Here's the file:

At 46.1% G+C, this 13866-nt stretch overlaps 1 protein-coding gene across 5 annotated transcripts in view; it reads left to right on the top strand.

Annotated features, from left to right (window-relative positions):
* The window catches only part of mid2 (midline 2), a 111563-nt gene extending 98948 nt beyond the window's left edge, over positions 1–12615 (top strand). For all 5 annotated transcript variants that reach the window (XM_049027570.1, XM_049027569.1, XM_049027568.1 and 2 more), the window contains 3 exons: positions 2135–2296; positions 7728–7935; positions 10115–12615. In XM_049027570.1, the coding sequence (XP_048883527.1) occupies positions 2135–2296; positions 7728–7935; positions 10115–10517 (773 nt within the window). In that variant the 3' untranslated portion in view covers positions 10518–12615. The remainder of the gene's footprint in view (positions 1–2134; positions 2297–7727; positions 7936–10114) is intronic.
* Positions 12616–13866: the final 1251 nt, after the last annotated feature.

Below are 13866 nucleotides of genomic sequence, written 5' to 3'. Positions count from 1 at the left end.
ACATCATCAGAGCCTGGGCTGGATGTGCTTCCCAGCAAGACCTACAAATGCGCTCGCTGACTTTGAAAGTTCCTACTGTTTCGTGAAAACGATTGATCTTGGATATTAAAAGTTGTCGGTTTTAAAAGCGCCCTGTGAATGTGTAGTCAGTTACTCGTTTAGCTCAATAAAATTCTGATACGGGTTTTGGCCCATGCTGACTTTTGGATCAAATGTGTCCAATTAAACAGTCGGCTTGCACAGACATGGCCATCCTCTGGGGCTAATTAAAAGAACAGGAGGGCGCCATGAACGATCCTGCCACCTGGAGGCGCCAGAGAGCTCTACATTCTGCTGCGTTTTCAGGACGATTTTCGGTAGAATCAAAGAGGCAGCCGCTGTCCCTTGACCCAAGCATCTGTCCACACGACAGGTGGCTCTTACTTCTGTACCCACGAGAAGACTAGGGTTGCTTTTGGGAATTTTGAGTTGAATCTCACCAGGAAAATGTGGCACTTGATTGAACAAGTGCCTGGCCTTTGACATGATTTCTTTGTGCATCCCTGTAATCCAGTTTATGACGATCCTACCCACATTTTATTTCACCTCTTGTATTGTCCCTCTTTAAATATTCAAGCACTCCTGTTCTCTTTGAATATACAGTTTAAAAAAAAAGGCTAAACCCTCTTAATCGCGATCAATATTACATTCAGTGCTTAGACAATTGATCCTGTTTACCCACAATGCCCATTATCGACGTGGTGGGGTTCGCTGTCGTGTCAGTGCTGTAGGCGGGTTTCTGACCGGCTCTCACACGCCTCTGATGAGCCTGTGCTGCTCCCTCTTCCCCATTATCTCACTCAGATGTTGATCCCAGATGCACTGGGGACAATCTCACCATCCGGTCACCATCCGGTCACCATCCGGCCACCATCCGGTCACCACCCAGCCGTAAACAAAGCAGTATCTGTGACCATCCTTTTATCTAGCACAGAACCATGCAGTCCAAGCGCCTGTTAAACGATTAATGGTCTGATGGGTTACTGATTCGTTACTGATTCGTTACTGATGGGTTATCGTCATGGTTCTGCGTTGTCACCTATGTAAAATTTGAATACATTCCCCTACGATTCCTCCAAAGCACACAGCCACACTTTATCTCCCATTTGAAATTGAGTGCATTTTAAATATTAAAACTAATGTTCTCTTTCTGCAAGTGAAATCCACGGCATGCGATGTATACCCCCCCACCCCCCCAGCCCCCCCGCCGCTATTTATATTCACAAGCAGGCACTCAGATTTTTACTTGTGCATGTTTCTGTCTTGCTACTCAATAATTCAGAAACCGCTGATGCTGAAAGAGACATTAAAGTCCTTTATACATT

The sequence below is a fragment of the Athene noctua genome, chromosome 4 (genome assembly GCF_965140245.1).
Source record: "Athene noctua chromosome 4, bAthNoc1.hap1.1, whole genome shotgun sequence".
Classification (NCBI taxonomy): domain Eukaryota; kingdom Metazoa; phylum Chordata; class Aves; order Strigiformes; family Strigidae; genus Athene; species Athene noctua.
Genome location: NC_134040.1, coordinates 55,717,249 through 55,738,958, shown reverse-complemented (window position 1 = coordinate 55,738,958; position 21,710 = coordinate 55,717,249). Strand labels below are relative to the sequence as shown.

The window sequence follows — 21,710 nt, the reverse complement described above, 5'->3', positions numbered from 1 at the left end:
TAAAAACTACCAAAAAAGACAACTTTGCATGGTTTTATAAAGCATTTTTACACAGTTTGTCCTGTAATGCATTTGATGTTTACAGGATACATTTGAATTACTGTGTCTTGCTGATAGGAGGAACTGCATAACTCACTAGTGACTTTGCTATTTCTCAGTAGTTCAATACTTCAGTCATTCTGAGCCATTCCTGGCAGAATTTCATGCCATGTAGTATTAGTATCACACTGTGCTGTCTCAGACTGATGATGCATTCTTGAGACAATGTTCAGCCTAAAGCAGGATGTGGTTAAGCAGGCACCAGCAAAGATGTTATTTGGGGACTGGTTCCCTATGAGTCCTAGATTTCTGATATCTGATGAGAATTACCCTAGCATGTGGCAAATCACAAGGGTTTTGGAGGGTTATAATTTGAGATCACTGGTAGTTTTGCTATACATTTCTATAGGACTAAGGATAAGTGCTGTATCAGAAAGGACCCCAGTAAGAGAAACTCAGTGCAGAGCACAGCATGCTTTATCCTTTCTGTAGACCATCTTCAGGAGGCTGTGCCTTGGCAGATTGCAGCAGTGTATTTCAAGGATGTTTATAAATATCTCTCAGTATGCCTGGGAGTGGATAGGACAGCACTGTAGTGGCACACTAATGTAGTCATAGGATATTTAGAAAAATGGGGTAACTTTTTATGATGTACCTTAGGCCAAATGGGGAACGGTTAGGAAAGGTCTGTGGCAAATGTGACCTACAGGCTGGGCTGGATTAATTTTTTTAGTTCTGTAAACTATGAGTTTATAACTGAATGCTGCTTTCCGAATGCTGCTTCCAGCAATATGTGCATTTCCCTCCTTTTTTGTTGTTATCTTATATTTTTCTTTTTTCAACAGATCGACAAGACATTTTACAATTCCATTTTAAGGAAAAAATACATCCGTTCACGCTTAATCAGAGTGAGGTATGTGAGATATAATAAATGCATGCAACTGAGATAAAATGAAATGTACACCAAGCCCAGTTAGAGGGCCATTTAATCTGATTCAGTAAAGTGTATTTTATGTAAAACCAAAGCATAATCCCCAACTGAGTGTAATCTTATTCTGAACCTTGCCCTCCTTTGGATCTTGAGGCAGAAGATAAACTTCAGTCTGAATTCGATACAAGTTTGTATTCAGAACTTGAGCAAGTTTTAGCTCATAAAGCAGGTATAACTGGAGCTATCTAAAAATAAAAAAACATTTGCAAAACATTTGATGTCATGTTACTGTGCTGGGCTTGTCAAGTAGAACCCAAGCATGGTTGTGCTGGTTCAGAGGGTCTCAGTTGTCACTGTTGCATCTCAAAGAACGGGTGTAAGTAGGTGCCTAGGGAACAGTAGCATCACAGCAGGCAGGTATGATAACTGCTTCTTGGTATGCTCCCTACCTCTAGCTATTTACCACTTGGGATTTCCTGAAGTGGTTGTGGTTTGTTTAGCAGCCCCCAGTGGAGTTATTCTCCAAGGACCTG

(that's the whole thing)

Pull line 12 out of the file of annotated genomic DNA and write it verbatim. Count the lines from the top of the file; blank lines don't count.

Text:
TAAAAACTACCAAAAAAGACAACTTTGCATGGTTTTATAAAGCATTTTTACACAGTTTGTCCTGTAATGCATTTGATGTTTACAGGATACATTTGAATTACTGTGTCTTGCTGATAGGAGGAACTGCATAACTCACTAGTGACTTTGCTATTTCTCAGTAGTTCAATACTTCAGTCATTCTGAGCCATTCCTGGCAGAATTTCATGCCATGTAGTATTAGTATCACACTGTGCTGTCTCAGACTGATGATGCATTCTTGAGACAATGTTCAGCCTAAAGCAGGATGTGGTTAAGCAGGCACCAGCAAAGATGTTATTTGGGGACTGGTTCCCTATGAGTCCTAGATTTCTGATATCTGATGAGAATTACCCTAGCATGTGGCAAATCACAAGGGTTTTGGAGGGTTATAATTTGAGATCACTGGTAGTTTTGCTATACATTTCTATAGGACTAAGGATAAGTGCTGTATCAGAAAGGACCCCAGTAAGAGAAACTCAGTGCAGAGCACAGCATGCTTTATCCTTTCTGTAGACCATCTTCAGGAGGCTGTGCCTTGGCAGATTGCAGCAGTGTATTTCAAGGATGTTTATAAATATCTCTCAGTATGCCTGGGAGTGGATAGGACAGCACTGTAGTGGCACACTAATGTAGTCATAGGATATTTAGAAAAATGGGGTAACTTTTTATGATGTACCTTAGGCCAAATGGGGAACGGTTAGGAAAGGTCTGTGGCAAATGTGACCTACAGGCTGGGCTGGATTAATTTTTTTAGTTCTGTAAACTATGAGTTTATAACTGAATGCTGCTTTCCGAATGCTGCTTCCAGCAATATGTGCATTTCCCTCCTTTTTTGTTGTTATCTTATATTTTTCTTTTTTCAACAGATCGACAAGACATTTTACAATTCCATTTTAAGGAAAAAATACATCCGTTCACGCTTAATCAGAGTGAGGTATGTGAGATATAATAAATGCATGCAACTGAGATAAAATGAAATGTACACCAAGCCCAGTTAGAGGGCCATTTAATCTGATTCAGTAAAGTGTATTTTATGTAAAACCAAAGCATAATCCCCAACTGAGTGTAATCTTATTCTGAACCTTGCCCTCCTTTGGATCTTGAGGCAGAAGATAAACTTCAGTCTGAATTCGATACAAGTTTGTATTCAGAACTTGAGCAAGTTTTAGCTCATAAAGCAGGTATAACTGGAGCTATCTAAAAATAAAAAAACATTTGCAAAACATTTGATGTCATGTTACTGTGCTGGGCTTGTCAAGTAGAACCCAAGCATGGTTGTGCTGGTTCAGAGGGTCTCAGTTGTCACTGTTGCATCTCAAAGAACGGGTGTAAGTAGGTGCCTAGGGAACAGTAGCATCACAGCAGGCAGGTATGATAACTGCTTCTTGGTATGCTCCCTACCTCTAGCTATTTACCACTTGGGATTTCCTGAAGTGGTTGTGGTTTGTTTAGCAGCCCCCAGTGGAGTTATTCTCCAAGGACCTG